Managing my LilyPond addiction
Since it's the end of term, it's time to look back and reflect. When looking back, I see that I have a problem. I seem to be addicted to working on LilyPond.
Like all great addictions, it doesn't even make sense. Yes, I first got involved because I was using it for composition, it was a great piece of software, and I wanted to give back to the community.
After a few years, I stopped composing, as I shifted from music composition into teaching/performance and then into computer science. But I kept on working on LilyPond. In fact, I did more than ever. I kept on doing more and more.
In the past three days alone, I've exceeded 20 hours of LilyPond work. Not "using lilypond for composition", not "using lilypond to generate images for my PhD research", and definitely not "using lilypond to research music notation or presentation or computational aesthetics" or anything research-oriented like that. No, 20 hours of mentoring new contributors, preparing the build system for the new website, getting the 2.12.3 release out, discussing documentation restructuring, etc. No wonder I've barely done 1 week of actual research over the past four months!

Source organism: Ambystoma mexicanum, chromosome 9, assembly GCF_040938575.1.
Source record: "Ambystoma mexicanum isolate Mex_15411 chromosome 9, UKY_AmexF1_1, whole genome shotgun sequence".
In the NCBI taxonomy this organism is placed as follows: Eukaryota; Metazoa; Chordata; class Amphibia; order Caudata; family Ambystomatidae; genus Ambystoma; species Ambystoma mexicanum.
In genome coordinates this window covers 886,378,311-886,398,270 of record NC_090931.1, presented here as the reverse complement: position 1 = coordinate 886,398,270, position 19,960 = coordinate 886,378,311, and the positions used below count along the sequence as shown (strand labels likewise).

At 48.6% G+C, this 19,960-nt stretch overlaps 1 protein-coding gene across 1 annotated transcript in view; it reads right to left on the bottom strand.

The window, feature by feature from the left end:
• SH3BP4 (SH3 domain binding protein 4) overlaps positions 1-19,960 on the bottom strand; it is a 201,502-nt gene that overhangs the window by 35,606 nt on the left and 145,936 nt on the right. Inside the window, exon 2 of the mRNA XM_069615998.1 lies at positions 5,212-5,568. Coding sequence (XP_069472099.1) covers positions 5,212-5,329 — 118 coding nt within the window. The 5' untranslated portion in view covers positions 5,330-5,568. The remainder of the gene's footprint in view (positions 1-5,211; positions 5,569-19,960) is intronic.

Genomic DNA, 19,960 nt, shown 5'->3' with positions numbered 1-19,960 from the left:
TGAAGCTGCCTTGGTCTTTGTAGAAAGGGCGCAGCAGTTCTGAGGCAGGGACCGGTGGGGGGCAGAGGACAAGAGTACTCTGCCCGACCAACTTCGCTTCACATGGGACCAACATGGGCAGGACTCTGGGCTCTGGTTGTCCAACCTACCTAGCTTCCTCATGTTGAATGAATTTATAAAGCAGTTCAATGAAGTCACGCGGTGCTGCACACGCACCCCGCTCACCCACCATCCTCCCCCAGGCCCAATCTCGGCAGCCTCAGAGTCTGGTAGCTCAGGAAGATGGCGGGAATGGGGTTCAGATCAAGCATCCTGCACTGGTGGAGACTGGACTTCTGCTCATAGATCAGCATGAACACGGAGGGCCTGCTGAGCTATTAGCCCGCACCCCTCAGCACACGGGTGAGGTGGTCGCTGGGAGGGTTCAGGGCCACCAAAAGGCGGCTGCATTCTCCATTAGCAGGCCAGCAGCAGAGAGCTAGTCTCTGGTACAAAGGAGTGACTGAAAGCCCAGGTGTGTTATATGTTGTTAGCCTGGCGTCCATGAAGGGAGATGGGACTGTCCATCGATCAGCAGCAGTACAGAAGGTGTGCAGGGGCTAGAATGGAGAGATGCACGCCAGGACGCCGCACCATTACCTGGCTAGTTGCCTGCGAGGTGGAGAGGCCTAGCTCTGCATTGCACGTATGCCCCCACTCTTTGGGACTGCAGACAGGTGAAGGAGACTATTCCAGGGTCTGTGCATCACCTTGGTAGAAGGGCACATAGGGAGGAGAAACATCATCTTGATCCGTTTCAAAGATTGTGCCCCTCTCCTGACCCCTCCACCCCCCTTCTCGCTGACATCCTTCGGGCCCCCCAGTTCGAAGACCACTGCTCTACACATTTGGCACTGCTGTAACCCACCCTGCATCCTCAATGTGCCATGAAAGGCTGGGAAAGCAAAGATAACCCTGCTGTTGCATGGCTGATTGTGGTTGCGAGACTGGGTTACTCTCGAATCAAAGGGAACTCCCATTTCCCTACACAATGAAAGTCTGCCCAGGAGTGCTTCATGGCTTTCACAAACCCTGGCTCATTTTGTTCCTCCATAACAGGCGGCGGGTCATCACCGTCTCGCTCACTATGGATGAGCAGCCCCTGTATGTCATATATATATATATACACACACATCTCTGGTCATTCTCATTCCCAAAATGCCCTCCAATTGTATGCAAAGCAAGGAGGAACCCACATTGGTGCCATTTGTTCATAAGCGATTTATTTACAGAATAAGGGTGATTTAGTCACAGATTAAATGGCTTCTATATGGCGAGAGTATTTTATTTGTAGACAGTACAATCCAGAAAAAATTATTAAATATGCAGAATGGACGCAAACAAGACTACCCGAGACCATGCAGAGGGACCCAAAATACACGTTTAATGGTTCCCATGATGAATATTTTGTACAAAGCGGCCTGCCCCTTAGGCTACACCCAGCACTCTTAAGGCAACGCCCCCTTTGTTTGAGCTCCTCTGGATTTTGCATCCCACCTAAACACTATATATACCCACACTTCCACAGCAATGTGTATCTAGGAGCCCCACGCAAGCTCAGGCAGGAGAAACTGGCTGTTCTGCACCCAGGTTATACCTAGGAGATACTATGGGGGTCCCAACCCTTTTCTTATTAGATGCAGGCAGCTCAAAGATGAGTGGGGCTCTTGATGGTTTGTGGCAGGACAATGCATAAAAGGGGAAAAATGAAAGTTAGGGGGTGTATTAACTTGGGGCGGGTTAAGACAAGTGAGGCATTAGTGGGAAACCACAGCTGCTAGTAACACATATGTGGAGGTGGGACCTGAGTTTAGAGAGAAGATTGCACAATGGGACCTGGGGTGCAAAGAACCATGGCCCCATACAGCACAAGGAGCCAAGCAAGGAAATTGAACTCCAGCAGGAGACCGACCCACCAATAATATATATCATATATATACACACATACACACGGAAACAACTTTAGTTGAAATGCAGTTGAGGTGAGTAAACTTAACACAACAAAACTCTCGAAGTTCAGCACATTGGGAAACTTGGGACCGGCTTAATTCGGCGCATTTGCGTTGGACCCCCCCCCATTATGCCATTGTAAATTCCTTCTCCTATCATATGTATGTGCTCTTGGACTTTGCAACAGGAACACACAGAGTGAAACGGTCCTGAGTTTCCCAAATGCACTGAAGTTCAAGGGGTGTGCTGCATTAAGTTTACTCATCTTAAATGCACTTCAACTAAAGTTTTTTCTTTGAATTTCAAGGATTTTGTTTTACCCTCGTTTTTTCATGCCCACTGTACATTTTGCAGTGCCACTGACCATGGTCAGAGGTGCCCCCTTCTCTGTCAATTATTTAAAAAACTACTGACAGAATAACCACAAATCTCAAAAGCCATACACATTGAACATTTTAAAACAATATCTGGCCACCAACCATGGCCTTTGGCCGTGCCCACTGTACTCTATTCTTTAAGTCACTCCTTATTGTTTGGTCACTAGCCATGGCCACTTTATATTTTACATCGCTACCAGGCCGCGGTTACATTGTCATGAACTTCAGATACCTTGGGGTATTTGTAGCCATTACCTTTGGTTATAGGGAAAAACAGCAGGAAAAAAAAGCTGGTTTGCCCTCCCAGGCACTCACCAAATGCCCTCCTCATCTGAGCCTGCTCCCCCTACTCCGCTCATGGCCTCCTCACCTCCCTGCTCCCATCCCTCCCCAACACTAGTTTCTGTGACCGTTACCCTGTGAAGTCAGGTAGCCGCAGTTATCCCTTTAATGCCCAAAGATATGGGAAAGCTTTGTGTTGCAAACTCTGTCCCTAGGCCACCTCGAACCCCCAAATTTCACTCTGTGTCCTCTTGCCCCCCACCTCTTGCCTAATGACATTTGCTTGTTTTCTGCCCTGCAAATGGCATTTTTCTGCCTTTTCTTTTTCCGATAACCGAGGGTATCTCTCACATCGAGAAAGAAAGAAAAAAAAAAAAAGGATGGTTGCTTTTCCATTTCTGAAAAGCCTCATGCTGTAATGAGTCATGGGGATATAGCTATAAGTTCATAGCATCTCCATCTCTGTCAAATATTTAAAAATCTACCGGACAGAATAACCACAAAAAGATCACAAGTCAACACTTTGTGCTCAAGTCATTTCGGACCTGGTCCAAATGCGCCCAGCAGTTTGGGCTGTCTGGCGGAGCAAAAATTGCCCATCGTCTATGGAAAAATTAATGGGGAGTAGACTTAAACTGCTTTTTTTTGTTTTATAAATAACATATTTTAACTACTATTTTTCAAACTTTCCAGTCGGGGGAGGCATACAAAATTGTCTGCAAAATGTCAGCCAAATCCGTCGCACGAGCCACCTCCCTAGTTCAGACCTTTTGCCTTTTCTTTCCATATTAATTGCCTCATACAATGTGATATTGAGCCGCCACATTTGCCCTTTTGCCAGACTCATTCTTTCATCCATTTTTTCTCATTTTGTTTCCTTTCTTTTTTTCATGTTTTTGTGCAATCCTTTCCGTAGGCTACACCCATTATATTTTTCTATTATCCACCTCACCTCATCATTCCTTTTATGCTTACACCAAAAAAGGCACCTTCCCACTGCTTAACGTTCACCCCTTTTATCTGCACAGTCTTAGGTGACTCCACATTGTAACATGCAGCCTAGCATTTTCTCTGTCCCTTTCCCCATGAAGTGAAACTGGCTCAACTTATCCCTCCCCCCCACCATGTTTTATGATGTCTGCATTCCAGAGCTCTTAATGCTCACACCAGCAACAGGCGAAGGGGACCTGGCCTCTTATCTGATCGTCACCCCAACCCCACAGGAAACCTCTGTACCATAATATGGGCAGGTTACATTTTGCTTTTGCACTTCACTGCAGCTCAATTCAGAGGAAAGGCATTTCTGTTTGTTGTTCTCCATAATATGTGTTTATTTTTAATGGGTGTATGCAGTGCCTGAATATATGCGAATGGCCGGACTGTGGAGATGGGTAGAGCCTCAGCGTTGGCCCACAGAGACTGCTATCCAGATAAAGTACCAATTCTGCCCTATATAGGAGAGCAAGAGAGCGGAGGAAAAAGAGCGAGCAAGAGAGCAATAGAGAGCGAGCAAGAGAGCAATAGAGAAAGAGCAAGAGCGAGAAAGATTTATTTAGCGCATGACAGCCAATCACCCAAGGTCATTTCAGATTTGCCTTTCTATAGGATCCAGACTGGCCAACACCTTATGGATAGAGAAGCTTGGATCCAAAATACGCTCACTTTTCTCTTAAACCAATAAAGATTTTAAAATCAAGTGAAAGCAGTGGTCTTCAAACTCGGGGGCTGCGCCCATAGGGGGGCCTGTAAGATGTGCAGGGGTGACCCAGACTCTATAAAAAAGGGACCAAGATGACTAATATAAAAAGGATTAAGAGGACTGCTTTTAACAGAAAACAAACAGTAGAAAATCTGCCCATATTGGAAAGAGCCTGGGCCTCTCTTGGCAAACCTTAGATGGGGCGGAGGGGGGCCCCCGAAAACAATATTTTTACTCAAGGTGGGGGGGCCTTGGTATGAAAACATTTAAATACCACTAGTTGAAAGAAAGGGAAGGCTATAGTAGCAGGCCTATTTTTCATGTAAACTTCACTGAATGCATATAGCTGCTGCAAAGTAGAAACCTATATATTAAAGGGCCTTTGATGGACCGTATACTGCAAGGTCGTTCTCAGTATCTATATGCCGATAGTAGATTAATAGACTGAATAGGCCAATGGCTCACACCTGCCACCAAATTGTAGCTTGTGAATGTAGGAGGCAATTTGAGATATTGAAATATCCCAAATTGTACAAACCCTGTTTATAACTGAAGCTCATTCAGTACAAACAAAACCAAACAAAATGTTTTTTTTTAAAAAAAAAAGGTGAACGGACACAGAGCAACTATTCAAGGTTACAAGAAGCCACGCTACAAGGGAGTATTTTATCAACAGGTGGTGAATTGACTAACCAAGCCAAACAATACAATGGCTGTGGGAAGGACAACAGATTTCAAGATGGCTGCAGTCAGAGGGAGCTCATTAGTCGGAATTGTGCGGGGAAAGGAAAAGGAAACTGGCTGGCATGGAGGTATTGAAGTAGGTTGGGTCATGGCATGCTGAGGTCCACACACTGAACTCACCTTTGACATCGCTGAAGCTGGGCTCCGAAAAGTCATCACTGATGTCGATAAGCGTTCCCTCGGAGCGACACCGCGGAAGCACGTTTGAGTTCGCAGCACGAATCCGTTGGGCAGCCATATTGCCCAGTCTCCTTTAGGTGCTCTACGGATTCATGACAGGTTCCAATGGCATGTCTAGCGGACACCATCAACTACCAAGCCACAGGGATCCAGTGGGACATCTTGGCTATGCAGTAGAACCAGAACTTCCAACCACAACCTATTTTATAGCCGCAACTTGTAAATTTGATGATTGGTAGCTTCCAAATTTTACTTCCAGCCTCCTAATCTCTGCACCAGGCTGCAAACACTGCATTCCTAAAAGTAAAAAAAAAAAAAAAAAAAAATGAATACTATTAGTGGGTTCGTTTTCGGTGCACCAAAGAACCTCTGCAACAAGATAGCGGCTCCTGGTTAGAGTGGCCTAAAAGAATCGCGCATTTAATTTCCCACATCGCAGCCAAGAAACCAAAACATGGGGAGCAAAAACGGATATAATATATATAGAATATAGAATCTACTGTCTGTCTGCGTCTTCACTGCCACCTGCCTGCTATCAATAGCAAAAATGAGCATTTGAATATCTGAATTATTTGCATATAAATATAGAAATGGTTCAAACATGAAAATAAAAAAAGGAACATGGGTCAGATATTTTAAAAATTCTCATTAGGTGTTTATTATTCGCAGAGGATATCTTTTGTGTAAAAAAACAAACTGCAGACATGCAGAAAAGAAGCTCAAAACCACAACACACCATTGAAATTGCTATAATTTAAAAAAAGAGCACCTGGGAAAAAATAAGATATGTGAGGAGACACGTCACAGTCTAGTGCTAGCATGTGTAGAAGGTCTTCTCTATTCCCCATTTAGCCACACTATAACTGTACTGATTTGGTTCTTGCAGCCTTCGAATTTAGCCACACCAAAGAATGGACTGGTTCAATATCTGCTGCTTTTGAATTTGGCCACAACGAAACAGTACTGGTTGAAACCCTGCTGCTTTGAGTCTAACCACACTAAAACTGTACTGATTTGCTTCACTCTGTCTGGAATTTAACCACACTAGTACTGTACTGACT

This has to change.
I hereby announce that starting tomorrow (21 Dec 2009), I'm only going to do 3 hours of lilypond work each day. That's still 21 hours a week, which is very respectable for a volunteer job. And it's not going to count working on other open-source projects; that time is separate from lilypond time.
My time will be carefully prioritized:
- Urgent emails.
- Mentoring contributors, new and old.
- Dealing with non-urgent emails.
- Working on stuff that only I can work on (the Grand Unified Builder, releases, and the website).
- Working on complicated stuff that I can do much faster than other people (large-scale documentation rearrangements, build system stuff, etc).
- Working on other issues.
I'll record time in 15-minute blocks; when I reach 3 hours, I'll stop for the day. My apologies in advance to any contributors who send me questions after this cut-off; you'll have to wait until the next day. Speaking of that, I define "a day" as "the period between waking up"; my sleep schedule sometimes has no relation to the visibility of the sun.
This will undoubtedly slow down lilypond development -- if we have a lot of new documentation contributors, then I'll be doing less release work. And it would be quite difficult for anybody else to pick up that slack; GUB is a beast to get running.
I make no apology for this; my time is my time, and I consider keeping new contributors happy to be more important in the long term than having more releases or better-quality releases. If anybody wants to volunteer to mentor a few people, that would obviously reduce the burden on me, thereby allowing me to spend more time on releases, the build system, or whatever else occurs at a lower priority level.